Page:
It’s that time again. The year is officially coming to a close. We can now forget all of our past mistakes and horrific life choices of 2014 and look ahead to a new beginning. “2015 will be different,” you assure yourself on New Year’s Eve. “I’ll lose that 40 pounds. I’ll quit smoking cigarettes. I’ll stop calling my ex every time I have one too many cocktails.” But resolutions like these always set you up for disaster. Is there one person out there who can seriously tell me that they followed through with each resolution they made for the year 2014? Once that ball drops in Times Square, it doesn’t mean you suddenly become a new you. A new year does not magically equip you with willpower, or motivation, or an intolerance of fatty foods. This year, be realistic with your annual expectations. Be reasonable so you can actually accomplish something.
Everyone always writes “Lose Weight” on their list of resolutions because we all think we’re fat even if we’re not and there’s always a few poundage we wish we could lose, especially after the holidays. Even though summer is a distant memory right now, you’re suddenly very aware of that excess flesh on your face and hips from too many Christmas cookies and dinner rolls. When adding this goal for 2015, start small so you can actually make it there. Aim to lose five pounds, or ten, so that when you really do, you’ll be proud to have already made a positive change in the new year and it will motivate you to continue working hard. What can help? Buy yourself a calendar for the new year. Draw a little box on each day of the month, and put an X in the box every day that you work out. Those unmarked days will stare at you well after the month of January so you’ll never have a chance to forget about your goal. You will actually see the progress your making, rather than pouting in April because you’ve lost no weight so you’ll have to try again come 2016.
Another common resolution for people is to become healthier in the new year. I don’t know about you, but my diet in 2014 included a lot of bar nachos, frozen pizza, and cans of Diet Coke. If I put “Eat Healthy!!!” on my resolution list, I would eat salad for three days straight then give up and forget about it. Once again, be realistic! Your eating habits and your metabolism and your unhealthy addiction to Cheetos won’t change when the clock strikes midnight. Instead of such a general goal, narrow it to tasks more specific and doable. On my list? “Drink eight bottles of water a day. Don’t snack after 8pm during the week,” etc. If you work towards smaller goals that aren’t intimidating, you’re more likely to follow through, and minor setbacks won’t feel as such big failures. Knowing you only had four bottles of water one day rather than eight feels less of a failure than if you still smoke three packs of cigs a day when you aimed to quit completely in 2015. If the goal is too big, it will feel like a lost cause and will be easier to give up on.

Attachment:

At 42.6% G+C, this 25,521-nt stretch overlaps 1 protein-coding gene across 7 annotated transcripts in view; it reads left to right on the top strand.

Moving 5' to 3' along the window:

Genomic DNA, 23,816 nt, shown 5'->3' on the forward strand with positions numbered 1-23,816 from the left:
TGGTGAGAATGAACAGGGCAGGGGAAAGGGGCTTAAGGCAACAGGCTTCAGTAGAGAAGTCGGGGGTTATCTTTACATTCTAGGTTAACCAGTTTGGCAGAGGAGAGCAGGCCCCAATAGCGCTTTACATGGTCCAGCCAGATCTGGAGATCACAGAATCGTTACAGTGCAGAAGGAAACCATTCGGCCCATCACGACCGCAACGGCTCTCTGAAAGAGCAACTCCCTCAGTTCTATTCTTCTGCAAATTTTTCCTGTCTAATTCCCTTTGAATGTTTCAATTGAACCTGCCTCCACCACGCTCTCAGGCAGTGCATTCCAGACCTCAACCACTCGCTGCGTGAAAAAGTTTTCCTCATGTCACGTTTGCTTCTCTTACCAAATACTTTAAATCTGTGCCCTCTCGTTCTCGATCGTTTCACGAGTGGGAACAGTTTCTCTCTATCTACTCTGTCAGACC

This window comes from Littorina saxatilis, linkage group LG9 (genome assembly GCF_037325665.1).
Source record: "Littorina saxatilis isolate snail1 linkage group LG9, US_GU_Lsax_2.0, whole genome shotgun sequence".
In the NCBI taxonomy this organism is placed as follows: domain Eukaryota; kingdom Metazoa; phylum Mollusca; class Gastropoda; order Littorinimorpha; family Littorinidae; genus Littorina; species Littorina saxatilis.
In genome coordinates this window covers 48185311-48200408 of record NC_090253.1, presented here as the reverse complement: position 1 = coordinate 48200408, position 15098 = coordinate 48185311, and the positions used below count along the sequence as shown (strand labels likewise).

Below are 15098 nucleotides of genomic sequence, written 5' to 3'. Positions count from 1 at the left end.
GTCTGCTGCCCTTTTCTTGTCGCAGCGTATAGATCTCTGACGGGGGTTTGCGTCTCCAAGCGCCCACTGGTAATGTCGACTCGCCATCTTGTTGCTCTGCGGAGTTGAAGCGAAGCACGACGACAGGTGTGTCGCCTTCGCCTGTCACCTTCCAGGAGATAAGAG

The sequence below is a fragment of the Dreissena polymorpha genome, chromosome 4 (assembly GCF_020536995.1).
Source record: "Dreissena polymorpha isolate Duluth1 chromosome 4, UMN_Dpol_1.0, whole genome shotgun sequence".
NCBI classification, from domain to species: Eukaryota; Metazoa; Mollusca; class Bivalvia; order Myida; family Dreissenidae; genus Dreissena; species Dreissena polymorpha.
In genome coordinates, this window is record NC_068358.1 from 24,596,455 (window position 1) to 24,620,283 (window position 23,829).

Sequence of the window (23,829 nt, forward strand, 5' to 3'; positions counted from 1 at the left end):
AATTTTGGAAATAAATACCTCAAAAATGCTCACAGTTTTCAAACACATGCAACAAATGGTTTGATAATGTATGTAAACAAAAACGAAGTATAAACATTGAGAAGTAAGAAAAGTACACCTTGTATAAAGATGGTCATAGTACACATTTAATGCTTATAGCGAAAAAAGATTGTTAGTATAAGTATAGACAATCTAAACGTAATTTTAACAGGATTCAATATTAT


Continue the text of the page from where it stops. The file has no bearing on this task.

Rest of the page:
Also on my list: “Get a job.” It sounds like a daunting task to accomplish (because it has been). But I minimized it and made it feel less impossible. “Apply to 5 jobs a week.”
That way, I won’t feel so worthless if I don’t have a job in a few months, because at least I’m staying consistent and proactive and trying as hard as I intended to.
What also helps you stay on task with your annual goals? Calendar messages to yourself. It’s the Past You reminding the Future You to stay focused.
How’s that job hunt going? I’ll write on the top of April. It’ll remind you of the goals that you set months ago for yourself, because let’s face it, everyone forgets their resolutions come March, even February.
Did you save any money yet? The words will loom on top of July. Did you lose any weight? On top of September. “Oh yeah,” you’ll think as you drop your half-eaten donut into the trash (JK who would do that). For the year 2015, just set goals for yourself that aren’t going to scare you into giving up before you even begin. Once you make it to a small goal you had set for yourself, keep progressing. Make 2015 the year you actually made positive change, rather than saying you will.